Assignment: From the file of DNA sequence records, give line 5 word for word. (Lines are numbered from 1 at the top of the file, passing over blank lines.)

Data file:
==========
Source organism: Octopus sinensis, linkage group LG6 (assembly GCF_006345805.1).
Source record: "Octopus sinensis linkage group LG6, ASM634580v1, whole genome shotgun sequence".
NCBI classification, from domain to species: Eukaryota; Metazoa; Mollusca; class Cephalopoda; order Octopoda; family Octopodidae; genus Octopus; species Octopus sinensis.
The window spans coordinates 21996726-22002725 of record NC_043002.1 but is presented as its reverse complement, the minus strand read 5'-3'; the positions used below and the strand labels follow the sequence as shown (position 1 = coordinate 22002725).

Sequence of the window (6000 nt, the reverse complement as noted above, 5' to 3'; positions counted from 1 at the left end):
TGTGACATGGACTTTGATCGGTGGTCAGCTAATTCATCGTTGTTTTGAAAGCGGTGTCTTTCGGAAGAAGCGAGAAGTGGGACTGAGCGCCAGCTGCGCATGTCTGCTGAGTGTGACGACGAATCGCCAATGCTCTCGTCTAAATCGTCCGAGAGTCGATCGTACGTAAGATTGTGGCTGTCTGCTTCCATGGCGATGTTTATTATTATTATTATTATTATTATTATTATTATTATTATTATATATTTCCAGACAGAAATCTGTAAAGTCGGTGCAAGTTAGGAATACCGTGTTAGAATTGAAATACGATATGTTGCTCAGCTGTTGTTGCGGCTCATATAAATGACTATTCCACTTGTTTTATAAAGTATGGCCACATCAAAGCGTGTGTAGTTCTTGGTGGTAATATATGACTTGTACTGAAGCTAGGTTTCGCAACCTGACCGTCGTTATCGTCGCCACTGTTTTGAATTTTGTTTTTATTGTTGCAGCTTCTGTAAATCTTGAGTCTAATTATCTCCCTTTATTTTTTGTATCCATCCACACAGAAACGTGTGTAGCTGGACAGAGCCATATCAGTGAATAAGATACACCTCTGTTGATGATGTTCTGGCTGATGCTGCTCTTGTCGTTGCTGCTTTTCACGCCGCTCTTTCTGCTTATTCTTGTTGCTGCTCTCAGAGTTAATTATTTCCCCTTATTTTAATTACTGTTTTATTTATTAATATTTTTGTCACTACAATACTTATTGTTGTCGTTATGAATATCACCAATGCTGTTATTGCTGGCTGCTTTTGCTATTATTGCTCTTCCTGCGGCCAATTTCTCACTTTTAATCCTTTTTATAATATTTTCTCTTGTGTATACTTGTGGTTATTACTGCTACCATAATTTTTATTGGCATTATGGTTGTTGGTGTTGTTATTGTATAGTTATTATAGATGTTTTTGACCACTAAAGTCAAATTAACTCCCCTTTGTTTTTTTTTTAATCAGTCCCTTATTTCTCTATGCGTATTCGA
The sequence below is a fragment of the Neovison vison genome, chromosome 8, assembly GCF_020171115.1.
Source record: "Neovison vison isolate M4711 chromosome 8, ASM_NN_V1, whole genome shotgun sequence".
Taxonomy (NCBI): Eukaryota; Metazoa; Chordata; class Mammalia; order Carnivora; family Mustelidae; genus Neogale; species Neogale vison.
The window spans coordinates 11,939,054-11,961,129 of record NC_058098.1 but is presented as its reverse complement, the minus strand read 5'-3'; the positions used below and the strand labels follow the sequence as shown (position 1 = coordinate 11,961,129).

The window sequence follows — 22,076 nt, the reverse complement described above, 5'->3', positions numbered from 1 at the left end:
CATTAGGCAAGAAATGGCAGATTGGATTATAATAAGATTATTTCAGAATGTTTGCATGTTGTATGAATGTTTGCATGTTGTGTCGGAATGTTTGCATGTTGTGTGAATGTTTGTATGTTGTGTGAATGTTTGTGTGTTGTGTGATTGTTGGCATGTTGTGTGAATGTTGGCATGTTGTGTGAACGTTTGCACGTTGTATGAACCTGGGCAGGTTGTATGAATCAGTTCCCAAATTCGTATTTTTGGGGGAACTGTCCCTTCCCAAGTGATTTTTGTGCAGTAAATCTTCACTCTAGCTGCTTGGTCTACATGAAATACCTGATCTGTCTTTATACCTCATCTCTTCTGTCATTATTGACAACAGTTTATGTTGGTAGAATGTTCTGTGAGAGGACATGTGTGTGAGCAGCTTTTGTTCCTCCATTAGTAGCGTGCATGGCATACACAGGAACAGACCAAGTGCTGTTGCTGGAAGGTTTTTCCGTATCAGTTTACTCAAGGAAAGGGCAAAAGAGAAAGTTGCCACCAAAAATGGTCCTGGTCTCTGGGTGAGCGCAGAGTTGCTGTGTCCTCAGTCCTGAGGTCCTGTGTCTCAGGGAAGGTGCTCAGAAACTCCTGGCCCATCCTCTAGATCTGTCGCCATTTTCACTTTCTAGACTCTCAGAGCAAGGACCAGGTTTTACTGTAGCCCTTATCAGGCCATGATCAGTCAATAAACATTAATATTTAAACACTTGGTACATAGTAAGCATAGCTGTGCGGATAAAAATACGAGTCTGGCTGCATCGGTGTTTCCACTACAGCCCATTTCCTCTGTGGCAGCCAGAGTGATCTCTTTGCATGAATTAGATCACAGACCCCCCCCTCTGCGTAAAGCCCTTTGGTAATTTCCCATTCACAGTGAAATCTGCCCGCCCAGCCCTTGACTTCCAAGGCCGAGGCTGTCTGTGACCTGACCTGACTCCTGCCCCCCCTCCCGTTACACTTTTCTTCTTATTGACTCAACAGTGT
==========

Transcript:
Sequence of the window (6000 nt, the reverse complement as noted above, 5' to 3'; positions counted from 1 at the left end):